In 1955, one of the greatest thinkers of all time died. Who could imagine that decades after his death, his unique brain would reveal the secret of what makes a genius. I’m referring to Albert Einstein, of course. What mysteries does Einstein’s brain hide? What makes it so unique? Let’s find out.
Albert Einstein is a key figure in the history of science, both mathematics and physics. He is known as a man with a bright mind who was much ahead of his time. Einstein’s brain is a mystery to this day and beyond its distinctive features, other secrets of what makes a genius gradually come to light.
Thomas Stoltz Harvey who conducted the autopsy of Einstein’s body removed his brain and then dissected it into several pieces. By the way, the great physicist never wanted this to happen, so Harvey did it without permission. Moreover, the fact that Einstein’s brain was preserved was kept secret until 1978.
Studies of the unique brain of the genius started in the ‘80s. A closer investigation revealed that Einstein’s brain had less grey matter in the regions responsible for speech and language while more of it in the areas involved in numerical and spatial processing.
In 1984, Dr. Marian Diamond of the University of California, Berkeley found that the physicist’s brain contained a greater number of glial cells in comparison with the regular brain. These cells play an important role in the nutrition of the brain and participate in brain signal transmission.
It’s worth noting that the difference was particularly big in the left inferior parietal area, which is responsible for coordinating the information from other brain areas.
Einstein’s Brain’s Hippocampus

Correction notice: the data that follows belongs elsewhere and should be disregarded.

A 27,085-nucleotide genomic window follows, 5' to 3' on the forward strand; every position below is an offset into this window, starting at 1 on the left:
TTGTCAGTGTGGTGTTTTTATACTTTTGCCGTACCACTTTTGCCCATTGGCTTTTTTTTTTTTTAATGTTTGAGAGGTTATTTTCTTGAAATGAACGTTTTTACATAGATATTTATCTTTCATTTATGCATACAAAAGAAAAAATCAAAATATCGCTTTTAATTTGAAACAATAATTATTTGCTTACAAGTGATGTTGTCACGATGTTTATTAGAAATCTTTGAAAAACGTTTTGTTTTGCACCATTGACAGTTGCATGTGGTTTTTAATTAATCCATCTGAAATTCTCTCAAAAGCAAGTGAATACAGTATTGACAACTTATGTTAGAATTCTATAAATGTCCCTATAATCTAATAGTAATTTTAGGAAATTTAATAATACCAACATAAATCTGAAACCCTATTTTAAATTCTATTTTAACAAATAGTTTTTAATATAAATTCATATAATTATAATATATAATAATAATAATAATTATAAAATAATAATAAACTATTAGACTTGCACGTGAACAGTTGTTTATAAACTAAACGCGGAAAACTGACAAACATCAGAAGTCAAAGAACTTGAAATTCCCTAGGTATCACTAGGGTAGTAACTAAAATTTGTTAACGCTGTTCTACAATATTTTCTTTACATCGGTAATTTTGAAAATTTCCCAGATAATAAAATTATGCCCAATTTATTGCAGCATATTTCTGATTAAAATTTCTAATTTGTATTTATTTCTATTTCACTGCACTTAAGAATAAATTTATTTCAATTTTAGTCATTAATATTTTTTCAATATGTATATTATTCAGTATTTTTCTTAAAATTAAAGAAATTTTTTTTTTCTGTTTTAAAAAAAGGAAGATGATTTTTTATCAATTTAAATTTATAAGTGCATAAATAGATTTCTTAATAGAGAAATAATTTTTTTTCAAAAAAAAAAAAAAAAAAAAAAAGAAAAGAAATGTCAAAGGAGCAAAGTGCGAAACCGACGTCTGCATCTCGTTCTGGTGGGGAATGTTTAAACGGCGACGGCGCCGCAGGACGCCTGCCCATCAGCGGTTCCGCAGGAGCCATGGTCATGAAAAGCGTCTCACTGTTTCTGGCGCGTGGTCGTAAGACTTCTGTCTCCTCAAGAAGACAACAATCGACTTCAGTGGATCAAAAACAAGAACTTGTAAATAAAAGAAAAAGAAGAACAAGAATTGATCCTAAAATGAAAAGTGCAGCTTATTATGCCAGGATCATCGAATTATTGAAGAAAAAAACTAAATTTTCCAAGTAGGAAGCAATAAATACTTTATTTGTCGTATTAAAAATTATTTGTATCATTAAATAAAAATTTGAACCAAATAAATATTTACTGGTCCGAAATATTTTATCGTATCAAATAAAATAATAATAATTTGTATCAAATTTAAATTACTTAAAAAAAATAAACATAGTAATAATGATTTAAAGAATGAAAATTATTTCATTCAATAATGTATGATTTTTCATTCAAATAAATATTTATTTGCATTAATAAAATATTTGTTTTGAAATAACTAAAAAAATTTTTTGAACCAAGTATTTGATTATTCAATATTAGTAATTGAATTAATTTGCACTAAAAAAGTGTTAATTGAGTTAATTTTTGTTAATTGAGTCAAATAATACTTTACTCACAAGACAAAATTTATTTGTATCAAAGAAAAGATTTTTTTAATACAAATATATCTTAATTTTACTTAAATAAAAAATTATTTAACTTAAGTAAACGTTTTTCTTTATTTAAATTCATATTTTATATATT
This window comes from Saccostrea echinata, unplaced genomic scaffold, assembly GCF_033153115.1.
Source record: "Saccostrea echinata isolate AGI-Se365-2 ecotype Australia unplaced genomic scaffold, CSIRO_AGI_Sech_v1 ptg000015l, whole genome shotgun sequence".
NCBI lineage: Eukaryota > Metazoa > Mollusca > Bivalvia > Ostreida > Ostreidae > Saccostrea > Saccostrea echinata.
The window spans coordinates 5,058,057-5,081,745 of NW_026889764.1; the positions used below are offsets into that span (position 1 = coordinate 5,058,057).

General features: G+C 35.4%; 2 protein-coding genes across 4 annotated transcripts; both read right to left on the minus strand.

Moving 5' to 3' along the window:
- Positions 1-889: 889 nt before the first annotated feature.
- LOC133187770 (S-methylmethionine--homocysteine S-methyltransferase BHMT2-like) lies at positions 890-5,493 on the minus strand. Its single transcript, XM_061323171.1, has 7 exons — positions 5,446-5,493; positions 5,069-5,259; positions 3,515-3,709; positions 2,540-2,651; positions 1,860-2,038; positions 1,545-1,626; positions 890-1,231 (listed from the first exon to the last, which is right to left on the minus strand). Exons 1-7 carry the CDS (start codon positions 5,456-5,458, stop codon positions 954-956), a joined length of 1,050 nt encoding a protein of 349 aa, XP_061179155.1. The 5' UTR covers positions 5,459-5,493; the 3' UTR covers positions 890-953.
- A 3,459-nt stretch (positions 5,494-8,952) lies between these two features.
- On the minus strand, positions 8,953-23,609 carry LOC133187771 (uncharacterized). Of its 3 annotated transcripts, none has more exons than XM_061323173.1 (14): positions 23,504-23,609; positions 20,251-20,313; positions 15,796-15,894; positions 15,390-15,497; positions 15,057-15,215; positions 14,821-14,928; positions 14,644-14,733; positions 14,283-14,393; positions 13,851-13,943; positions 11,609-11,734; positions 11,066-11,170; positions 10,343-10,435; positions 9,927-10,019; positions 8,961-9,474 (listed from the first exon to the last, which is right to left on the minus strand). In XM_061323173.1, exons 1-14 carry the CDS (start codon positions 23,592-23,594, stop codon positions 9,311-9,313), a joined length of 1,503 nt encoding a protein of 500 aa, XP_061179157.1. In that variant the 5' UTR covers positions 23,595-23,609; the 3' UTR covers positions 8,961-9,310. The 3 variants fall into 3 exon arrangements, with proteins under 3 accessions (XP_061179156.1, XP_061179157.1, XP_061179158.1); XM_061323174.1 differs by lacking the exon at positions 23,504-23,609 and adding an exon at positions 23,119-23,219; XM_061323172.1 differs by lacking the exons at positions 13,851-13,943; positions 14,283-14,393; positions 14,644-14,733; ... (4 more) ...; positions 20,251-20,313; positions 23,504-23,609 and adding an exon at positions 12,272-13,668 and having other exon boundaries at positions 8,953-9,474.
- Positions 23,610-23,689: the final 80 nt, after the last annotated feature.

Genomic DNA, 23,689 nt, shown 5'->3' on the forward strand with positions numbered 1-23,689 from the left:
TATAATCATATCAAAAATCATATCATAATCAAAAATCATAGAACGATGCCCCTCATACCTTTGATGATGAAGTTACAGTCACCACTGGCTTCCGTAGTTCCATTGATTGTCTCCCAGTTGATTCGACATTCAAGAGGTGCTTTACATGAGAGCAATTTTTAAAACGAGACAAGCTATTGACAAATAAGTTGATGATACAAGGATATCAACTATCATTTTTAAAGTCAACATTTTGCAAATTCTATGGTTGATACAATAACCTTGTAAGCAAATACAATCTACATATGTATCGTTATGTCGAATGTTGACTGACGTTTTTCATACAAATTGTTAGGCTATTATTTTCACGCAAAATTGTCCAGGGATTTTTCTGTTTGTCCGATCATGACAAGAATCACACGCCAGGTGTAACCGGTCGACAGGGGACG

In 2001, Dr. Dahlia Zaidel from the University of California studied Einstein’s hippocampus. It’s a brain region that is involved in learning, information processing, and memory. He found that brain cells on the left side of the hippocampus were much larger than the ones on the right.
According to Dr. Zaidel, this could mean that Einstein had a better connection between the neurons in the hippocampus and the neocortex. The latter is a brain area responsible for logical and analytical thought.
Connections between the Cerebral Hemispheres
Finally, recent research reveals that Einstein’s brain had a stronger connection between its hemispheres. The study was based on 14 photographs of Einstein’s brain that were taken by Thomas Harvey during the autopsy after the physicist’s death and only recently came to light.
The team examined the corpus callosum of the physicist’s brain – a fiber bundle with the function to connect the two hemispheres. Using a new technique, the scientists measured the thickness of the corpus callosum and then compared it with that in the brains of 67 people: 15 elderly men and 52 women aged 26 – people in both groups were of average intelligence. As a matter of fact, 26 was the age when Einstein came up with the quantum theory of light.
The results showed that the corpus callosum of the genius brain was thicker than that of the other two groups. Thus, the scientists concluded that the connections between the two cerebral hemispheres in Einstein’s brain were stronger, compared to the normal brains of all ages. Thus, the study provides evidence that the two hemispheres of Einstein’s brain were better connected with each other than those in the average person’s brain.
The Prefrontal Cortex and Parietal Lobe
The study by the Chinese scientists is the first to examine the newly discovered photographs of Einstein’s brain. Further analysis was done by a team of researchers at Florida State University, led by Dean Falk.
According to it, the brain of Einstein also exhibits some characteristics observed in the prefrontal cortex and parietal lobe, while the visual and somatosensory cortex is larger than usual. The prefrontal cortex is associated with abstract thinking, and the parietal lobe is associated with visual-spatial perception and mathematical thinking.
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